I recently read the 2007 DC trade paperback The Spirit Book One by Darwyn Cooke, J. Bone and Dave Stewart. I was pleasantly surprised that in updating the character of the Spirit they had stayed within the...errrr...no other word to use but spirit of the original. Kudos to this book's team for bringing the cast of the Spirit into the 21st Century with a new/old look.Read The Spirit story here.
Not that I didn't find some things to complain about, but they are relatively minor. Also, there were 22 pages per story. I wondered why Will Eisner could jam a whole plot into 7 pages but it takes modern guys three times the pages to tell their tales.
Here's the original art from a Spirit episode from February, 1947. Will Eisner employed other artists to do most of the drawing, but he gave it the final touch, a gloss that told us instantly he was the HHIC, Head Honcho In Charge. This story about race track touts uses several characters, but is told in a concise fashion. Even though art styles have changed in the 63 years since this was drawn, anyone who wants to draw comic books and tell stories would do well to get a bunch of Spirit stories and see why Eisner could do what he did so economically.
The artwork is from Heritage Auctions--thanks to them for posting it--and was sold for $11,950.
November 2010 Archives
Pappy's Golden Age Comics Blogzine has run an old Spirit story from 1947 in glorious black white, with scans from the original artwork. Pappy writes:
Win Wiacek takes a look back at one of Kitchen Sink's Eisner hardback editions:
Eisner found himself re-enamored with graphic narrative and saw a willing audience eager for new works. From producing new Spirit covers for the magazine (something the original newspaper insert had never needed) he became increasingly inspired. American comics were evolving into an art-form and the restless creator finally saw a place for the kind of stories he had always wanted to tell.Read the full article here.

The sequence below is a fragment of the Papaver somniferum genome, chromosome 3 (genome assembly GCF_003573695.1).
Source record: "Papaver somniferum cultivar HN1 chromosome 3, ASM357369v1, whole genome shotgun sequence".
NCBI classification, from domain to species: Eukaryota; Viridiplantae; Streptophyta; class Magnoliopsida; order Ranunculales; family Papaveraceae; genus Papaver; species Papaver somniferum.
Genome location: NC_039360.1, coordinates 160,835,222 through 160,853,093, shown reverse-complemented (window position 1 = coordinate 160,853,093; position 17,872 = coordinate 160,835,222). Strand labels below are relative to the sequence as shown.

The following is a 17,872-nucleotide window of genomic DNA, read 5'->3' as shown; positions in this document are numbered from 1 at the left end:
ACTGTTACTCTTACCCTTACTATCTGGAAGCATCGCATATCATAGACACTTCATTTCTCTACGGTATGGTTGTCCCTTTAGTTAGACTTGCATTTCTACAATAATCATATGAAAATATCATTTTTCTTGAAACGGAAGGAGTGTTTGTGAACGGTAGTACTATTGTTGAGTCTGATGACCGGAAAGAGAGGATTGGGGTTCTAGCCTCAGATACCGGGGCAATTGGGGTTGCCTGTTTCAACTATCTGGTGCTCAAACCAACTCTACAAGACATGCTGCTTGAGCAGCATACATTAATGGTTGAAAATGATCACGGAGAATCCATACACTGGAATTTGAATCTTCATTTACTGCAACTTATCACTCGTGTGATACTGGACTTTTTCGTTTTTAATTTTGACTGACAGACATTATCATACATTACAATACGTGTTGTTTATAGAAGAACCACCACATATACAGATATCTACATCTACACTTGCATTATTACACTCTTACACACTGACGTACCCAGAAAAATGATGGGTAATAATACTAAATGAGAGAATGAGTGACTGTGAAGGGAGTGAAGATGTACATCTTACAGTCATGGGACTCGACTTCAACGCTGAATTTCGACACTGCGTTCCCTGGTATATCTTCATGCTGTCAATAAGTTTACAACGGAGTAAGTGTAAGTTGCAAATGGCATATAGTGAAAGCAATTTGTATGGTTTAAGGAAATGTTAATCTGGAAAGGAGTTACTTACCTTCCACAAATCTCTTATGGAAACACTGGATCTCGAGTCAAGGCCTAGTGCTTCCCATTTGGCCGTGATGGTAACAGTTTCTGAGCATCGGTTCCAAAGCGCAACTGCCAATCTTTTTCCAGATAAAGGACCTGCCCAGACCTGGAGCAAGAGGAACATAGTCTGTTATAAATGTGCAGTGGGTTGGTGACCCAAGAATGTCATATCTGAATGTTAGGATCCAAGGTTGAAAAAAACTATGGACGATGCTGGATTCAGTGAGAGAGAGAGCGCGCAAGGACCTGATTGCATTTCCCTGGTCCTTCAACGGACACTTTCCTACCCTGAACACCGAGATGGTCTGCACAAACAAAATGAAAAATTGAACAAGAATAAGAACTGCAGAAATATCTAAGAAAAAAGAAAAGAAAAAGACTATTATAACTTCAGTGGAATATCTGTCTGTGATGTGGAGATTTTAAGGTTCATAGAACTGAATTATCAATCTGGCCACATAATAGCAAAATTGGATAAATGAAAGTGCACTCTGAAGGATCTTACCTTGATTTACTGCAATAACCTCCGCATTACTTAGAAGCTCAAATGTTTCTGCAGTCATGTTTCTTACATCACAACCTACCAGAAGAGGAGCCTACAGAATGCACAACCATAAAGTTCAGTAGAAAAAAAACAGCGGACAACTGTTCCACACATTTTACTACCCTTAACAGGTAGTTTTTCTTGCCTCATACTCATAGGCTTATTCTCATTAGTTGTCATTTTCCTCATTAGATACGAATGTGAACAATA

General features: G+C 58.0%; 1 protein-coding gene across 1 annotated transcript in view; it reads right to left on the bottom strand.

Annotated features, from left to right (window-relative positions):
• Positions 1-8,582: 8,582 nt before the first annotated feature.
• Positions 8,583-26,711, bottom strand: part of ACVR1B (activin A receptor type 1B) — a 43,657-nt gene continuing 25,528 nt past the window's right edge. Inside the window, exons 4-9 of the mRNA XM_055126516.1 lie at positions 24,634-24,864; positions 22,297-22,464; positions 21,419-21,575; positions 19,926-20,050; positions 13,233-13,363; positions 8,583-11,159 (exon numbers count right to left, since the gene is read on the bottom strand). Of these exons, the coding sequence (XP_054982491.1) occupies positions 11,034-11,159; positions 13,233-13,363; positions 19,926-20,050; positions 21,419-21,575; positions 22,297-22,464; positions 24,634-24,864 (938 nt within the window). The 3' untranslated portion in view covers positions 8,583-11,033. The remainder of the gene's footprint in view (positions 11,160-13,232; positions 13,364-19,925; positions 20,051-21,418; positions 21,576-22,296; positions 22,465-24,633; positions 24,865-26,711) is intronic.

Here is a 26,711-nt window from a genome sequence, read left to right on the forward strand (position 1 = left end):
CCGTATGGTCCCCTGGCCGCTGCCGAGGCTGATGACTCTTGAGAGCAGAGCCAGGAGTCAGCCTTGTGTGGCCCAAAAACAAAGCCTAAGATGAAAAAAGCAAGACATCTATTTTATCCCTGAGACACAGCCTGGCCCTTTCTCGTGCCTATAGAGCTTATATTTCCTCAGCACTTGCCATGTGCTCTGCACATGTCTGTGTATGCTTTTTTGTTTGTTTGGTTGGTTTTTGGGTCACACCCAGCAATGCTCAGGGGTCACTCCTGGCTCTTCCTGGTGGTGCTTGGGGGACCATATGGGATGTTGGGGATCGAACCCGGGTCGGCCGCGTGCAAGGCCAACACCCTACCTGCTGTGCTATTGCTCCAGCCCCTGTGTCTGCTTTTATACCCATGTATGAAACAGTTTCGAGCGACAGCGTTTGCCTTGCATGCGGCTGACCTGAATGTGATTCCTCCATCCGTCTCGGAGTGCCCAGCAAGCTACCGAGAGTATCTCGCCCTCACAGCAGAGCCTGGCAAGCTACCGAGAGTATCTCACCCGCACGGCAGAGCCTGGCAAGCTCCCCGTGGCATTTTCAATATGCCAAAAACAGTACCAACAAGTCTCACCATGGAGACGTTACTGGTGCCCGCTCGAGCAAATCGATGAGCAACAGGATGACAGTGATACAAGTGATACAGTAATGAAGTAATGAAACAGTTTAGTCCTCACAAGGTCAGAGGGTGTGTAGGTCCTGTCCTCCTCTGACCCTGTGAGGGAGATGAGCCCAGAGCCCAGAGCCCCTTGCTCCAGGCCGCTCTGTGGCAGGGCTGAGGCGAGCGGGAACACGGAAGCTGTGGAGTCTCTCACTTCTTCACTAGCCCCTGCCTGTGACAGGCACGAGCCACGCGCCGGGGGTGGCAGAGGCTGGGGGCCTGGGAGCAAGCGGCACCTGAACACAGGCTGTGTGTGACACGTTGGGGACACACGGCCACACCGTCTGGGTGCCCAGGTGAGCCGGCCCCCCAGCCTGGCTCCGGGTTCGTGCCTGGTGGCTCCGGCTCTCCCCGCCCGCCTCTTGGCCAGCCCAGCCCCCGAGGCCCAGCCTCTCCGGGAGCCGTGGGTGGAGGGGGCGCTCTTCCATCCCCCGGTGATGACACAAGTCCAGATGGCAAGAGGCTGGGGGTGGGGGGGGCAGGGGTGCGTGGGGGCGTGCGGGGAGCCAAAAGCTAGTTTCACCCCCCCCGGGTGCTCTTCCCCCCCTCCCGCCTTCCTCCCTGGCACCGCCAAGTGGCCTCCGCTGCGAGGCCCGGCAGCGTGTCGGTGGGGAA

He began crafting some of the most telling and impressive work the industry had ever seen: first in limited collector portfolios and eventually, in 1978, with the groundbreaking graphic novel A Contract With God.
If Jack Kirby is the American comicbook's most influential artist, Will Eisner is undoubtedly its most venerated and exceptional storyteller. Contemporaries originating from strikingly similar Jewish backgrounds, each used comic arts to escape from their own tenements, achieving varying degrees of acclaim and success, and eventually settling upon a theme to colour all their later works. For Kirby it was the Cosmos, what Man would find there, and how humanity would transcend its origins in The Ultimate Outward Escape. Will Eisner went Home, went Back and went Inward.
This fictionalised series of tales about the Jewish immigrant experience led to a wonderful succession of challenging, controversial and breathtakingly human stories for adults which changed how comics were perceived in America... and all because the inquisitive perfectionist was asked to produce some new covers for old stories.
This glorious oversized hardback (still available through internet retailers) features two full Spirit adventures, fully re-coloured by the master (who was never particularly pleased with how his strips were originally limned), pencil sketches and a magnificent confection of those aforementioned covers - plus some really rare extras.
Andrew Wheeler (a 2008 Eisner Awards judge) takes a look back at Will Eisner's The Spirit Archives Volume 1, as he reads a book a day:
The great foundational classics of a genre often look small and unimpressive several generations later -- the fact that they were foundational meaning that later works have been built up on top of them, and even far above them. Serial works suffer from this more strongly than self-contained, compact stories: a serial story is a journey, and the beginning is neither the end nor the high points along the way, but just the place where it all started.
A short master class segment from the Brazilian documentary "Will Eisner. Profession: Cartoonist".